“…the Silver Tuna.”

Harry coos the pet name for the McCallister house as he peers through a glittering kaleidoscope, and this brings up an underlying theme to Home Alone that plays a substantial role in the feel of the movie – the obvious wealth of the McAllisters.  The financial status of the family is displayed clearly by the amazing house that Kevin has all to himself, and is substantiated further by images of first-class flights to Paris and the sparing of no expense while traveling across the world.  The family’s wealthy status is obviously a plot point, in that it makes their home a target for the Wet Bandits.  But the most lasting impact that the McAllister’s wealth has on the film is the idealized setting that it allows for.  There is something comforting and idyllic about the McAllister mansion all dressed up for the holidays, and watching Kevin run wild throughout this miniature kingdom was something akin to a fantasy for kids in the audience.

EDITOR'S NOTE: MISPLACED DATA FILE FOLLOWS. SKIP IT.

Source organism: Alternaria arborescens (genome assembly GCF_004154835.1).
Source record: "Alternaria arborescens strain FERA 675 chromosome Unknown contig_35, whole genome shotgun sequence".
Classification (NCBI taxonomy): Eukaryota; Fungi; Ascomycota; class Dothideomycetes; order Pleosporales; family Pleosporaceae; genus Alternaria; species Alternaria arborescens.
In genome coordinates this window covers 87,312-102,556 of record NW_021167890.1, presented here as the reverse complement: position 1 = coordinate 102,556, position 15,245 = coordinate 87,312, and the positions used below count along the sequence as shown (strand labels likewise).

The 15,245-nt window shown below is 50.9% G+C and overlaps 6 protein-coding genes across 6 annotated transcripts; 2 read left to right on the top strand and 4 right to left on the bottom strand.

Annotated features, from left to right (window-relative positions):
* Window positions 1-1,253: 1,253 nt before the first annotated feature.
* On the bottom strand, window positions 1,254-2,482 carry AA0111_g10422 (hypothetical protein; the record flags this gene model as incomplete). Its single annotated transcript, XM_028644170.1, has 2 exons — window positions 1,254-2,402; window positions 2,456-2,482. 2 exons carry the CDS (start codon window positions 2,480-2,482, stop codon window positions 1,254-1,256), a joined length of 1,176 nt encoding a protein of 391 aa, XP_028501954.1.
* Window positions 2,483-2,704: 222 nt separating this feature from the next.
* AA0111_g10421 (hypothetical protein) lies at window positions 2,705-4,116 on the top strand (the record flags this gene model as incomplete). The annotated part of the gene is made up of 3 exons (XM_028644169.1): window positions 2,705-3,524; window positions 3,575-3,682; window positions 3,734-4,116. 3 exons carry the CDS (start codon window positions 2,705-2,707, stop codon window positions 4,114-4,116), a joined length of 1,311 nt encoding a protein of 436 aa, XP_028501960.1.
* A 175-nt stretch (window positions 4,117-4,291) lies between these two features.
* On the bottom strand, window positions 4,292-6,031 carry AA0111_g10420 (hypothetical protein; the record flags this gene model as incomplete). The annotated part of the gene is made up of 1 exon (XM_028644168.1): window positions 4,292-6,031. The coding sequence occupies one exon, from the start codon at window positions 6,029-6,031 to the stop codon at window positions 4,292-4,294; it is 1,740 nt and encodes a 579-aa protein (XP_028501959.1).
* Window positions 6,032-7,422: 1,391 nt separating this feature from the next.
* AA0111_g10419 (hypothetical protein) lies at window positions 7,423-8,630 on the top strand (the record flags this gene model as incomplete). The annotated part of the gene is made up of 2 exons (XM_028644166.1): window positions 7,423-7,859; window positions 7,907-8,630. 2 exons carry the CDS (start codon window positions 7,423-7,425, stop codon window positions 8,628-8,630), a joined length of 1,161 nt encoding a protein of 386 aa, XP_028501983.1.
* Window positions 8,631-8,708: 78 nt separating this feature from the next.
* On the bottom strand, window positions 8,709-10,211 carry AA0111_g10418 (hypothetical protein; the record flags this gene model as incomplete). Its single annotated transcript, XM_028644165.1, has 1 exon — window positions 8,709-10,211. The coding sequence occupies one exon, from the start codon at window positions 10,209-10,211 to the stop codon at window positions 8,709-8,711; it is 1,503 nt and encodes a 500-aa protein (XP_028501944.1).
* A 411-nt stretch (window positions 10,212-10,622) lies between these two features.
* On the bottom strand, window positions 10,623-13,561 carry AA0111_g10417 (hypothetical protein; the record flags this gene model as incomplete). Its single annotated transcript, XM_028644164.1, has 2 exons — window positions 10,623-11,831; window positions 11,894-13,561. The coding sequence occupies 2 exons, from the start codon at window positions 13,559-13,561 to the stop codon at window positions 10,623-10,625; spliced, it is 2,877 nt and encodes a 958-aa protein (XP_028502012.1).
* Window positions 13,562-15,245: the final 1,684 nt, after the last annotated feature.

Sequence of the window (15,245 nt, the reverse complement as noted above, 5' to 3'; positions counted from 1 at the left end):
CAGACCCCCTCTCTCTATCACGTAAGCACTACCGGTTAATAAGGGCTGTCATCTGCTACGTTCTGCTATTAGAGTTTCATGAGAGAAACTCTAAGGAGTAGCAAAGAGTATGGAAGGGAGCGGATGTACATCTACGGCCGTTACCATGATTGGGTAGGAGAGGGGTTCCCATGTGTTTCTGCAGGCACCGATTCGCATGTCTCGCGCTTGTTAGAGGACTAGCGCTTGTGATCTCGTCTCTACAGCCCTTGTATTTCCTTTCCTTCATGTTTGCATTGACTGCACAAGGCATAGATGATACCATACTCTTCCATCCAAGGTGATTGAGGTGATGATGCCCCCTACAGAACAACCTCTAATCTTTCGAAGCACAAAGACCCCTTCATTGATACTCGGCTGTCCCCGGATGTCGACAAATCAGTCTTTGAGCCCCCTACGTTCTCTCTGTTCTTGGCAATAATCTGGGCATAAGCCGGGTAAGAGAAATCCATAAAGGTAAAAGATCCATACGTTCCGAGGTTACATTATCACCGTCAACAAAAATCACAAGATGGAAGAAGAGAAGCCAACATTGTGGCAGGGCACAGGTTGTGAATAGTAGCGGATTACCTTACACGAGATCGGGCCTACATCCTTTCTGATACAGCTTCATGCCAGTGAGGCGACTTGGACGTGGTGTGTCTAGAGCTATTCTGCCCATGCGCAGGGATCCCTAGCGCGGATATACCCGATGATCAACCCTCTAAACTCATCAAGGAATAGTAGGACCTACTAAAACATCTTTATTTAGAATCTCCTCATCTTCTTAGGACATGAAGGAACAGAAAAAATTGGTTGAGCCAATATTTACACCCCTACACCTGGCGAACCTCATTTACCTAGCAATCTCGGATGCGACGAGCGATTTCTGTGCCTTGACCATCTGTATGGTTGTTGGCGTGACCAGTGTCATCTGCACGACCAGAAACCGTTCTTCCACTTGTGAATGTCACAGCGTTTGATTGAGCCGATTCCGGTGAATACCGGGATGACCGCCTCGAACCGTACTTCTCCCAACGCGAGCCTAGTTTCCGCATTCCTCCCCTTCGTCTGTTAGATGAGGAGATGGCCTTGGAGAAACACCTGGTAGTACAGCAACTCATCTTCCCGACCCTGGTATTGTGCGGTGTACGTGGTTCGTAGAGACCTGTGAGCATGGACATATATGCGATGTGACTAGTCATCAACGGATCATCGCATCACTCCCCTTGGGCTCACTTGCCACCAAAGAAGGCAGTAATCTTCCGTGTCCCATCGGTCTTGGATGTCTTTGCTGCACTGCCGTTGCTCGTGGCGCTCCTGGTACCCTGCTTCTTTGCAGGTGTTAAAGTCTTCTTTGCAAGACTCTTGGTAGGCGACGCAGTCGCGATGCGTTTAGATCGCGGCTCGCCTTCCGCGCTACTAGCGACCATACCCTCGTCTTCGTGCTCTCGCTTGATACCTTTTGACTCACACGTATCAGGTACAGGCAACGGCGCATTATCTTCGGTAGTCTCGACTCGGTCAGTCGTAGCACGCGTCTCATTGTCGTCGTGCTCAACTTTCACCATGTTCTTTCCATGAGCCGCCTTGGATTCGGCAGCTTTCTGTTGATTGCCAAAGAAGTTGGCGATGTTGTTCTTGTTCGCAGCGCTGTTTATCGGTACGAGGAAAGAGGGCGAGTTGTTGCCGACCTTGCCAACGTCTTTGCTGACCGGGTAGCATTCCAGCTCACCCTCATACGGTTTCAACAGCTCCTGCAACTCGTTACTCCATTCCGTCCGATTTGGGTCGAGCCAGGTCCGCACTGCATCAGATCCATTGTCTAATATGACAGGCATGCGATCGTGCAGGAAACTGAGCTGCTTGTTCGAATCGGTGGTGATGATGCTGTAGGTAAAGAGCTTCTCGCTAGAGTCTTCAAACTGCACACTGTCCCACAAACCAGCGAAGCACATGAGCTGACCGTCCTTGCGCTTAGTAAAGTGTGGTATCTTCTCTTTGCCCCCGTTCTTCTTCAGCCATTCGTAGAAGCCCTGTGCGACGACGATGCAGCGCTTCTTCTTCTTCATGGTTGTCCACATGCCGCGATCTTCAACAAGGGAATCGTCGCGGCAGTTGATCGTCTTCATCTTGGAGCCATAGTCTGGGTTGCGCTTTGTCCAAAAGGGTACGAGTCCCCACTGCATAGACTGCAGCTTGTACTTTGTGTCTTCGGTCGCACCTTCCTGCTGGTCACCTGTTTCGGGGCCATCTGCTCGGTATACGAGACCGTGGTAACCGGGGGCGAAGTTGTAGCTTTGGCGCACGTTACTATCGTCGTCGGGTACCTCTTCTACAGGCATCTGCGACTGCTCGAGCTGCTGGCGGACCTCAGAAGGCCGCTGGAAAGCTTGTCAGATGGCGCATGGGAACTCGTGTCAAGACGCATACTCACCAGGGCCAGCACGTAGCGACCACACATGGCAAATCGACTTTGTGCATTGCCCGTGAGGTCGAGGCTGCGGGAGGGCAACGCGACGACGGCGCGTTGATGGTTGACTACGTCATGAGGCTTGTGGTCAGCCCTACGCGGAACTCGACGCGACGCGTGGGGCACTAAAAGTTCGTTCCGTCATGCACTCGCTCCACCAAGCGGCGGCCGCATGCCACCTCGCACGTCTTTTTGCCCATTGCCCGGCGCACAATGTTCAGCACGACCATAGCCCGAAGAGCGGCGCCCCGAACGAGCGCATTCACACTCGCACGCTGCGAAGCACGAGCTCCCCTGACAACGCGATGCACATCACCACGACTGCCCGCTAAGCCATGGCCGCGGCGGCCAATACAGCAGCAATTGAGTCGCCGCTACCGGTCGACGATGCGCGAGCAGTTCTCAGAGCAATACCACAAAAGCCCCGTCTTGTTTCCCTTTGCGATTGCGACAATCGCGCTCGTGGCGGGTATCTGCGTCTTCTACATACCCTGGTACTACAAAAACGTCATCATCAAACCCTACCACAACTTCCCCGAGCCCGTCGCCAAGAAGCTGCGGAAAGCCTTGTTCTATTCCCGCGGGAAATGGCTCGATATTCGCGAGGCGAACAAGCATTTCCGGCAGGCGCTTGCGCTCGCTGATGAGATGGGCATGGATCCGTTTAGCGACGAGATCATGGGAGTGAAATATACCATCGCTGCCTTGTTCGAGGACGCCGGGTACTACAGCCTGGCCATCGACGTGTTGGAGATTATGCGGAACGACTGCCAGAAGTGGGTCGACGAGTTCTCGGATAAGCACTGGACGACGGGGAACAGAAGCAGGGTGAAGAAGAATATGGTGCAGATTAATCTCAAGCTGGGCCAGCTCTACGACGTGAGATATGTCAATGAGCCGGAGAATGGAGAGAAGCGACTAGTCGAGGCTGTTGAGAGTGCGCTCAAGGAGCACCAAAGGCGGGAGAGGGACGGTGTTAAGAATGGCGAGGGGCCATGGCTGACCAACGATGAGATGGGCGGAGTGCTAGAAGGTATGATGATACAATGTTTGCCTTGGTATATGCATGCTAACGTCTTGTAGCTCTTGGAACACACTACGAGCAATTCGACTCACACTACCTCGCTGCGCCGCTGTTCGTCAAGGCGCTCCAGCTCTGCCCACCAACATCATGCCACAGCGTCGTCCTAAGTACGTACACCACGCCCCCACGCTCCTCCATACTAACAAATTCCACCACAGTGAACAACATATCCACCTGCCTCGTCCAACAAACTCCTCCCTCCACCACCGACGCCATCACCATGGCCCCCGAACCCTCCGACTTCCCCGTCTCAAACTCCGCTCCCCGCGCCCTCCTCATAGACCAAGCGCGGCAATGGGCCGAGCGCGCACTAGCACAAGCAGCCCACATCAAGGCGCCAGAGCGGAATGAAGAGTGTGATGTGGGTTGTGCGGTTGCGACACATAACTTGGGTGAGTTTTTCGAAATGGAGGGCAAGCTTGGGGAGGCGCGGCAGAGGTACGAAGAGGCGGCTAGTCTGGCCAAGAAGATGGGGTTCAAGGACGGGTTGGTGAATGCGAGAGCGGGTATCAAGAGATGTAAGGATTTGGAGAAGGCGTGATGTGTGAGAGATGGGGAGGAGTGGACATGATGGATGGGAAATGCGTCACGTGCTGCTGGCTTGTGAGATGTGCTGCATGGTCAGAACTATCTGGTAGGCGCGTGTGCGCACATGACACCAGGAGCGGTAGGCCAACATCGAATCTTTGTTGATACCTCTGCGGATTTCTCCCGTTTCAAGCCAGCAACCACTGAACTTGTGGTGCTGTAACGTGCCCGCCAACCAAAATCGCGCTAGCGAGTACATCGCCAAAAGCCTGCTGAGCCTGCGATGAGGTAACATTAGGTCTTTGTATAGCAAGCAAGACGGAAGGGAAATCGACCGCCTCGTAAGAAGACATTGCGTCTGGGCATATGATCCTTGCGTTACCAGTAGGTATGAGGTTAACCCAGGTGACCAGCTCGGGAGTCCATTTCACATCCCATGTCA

“I’m not afraid anymore.”

Kevin’s bold proclamation of fearlessness comes as he seeks to assume the new title of “Man of the House,” and it leads to arguably the funniest moment in the entire movie.  It’s definitely the best of the many reaction shots that Macauley makes his specialty.  You know the reaction shots I’m talking about – the wide eyed, jaw-dropped yells that are occasionally accompanied by clapping his hands to his cheeks.  This particular scene makes the best use of this reaction, as Kevin’s false bravado is instantly put to the test by the appearance of the South Bend Shovel Slayer, in all of his creepy old man glory.  Like pretty much any 8-year old kid on his own, Kevin immediately crumbles, and his face at that moment is the funniest image of sheer terror I’ve ever seen.  While there are other great ‘yelling reactions’ throughout the movie – Kevin frozen as the Bandits’ fan stops inches from his face, the failed aftershave experiment, etc. – this one will always be the greatest.